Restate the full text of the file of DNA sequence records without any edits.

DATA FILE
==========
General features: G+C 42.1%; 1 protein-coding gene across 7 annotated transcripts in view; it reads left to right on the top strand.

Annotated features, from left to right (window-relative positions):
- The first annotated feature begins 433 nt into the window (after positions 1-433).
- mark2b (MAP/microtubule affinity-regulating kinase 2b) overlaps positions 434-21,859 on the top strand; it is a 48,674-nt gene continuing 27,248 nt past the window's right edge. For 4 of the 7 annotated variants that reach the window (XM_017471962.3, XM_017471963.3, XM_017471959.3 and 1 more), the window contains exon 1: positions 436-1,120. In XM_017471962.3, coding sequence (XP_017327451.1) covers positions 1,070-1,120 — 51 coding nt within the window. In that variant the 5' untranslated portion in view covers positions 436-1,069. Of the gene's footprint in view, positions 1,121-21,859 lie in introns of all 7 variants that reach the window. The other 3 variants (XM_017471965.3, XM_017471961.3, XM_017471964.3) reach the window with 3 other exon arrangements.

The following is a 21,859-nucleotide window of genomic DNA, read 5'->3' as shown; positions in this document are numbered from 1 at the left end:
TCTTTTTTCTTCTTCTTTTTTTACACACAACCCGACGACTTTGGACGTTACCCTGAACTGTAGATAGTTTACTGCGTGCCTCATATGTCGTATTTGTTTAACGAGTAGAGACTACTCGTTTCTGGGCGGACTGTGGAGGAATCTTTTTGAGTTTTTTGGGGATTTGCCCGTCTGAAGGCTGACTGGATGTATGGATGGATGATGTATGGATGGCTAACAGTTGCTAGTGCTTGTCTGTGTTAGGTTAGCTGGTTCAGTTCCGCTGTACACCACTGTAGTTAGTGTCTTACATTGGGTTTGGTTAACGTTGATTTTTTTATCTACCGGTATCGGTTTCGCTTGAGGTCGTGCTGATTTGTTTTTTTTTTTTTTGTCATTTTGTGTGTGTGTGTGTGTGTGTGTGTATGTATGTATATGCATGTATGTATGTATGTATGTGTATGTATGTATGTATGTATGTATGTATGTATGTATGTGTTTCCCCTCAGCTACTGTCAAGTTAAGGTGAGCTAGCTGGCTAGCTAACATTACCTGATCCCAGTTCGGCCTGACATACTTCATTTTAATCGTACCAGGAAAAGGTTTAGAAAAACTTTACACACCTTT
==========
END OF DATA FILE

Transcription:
General features: G+C 42.1%; 1 protein-coding gene across 7 annotated transcripts in view; it reads left to right on the top strand.

Annotated features, from left to right (window-relative positions):
- The first annotated feature begins 433 nt into the window (after positions 1-433).
- mark2b (MAP/microtubule affinity-regulating kinase 2b) overlaps positions 434-21,859 on the top strand; it is a 48,674-nt gene continuing 27,248 nt past the window's right edge. For 4 of the 7 annotated variants that reach the window (XM_017471962.3, XM_017471963.3, XM_017471959.3 and 1 more), the window contains exon 1: positions 436-1,120. In XM_017471962.3, coding sequence (XP_017327451.1) covers positions 1,070-1,120 — 51 coding nt within the window. In that variant the 5' untranslated portion in view covers positions 436-1,069. Of the gene's footprint in view, positions 1,121-21,859 lie in introns of all 7 variants that reach the window. The other 3 variants (XM_017471965.3, XM_017471961.3, XM_017471964.3) reach the window with 3 other exon arrangements.

The following is a 21,859-nucleotide window of genomic DNA, read 5'->3' as shown; positions in this document are numbered from 1 at the left end:
TCTTTTTTCTTCTTCTTTTTTTACACACAACCCGACGACTTTGGACGTTACCCTGAACTGTAGATAGTTTACTGCGTGCCTCATATGTCGTATTTGTTTAACGAGTAGAGACTACTCGTTTCTGGGCGGACTGTGGAGGAATCTTTTTGAGTTTTTTGGGGATTTGCCCGTCTGAAGGCTGACTGGATGTATGGATGGATGATGTATGGATGGCTAACAGTTGCTAGTGCTTGTCTGTGTTAGGTTAGCTGGTTCAGTTCCGCTGTACACCACTGTAGTTAGTGTCTTACATTGGGTTTGGTTAACGTTGATTTTTTTATCTACCGGTATCGGTTTCGCTTGAGGTCGTGCTGATTTGTTTTTTTTTTTTTTGTCATTTTGTGTGTGTGTGTGTGTGTGTGTGTATGTATGTATATGCATGTATGTATGTATGTATGTGTATGTATGTATGTATGTATGTATGTATGTATGTATGTGTTTCCCCTCAGCTACTGTCAAGTTAAGGTGAGCTAGCTGGCTAGCTAACATTACCTGATCCCAGTTCGGCCTGACATACTTCATTTTAATCGTACCAGGAAAAGGTTTAGAAAAACTTTACACACCTTT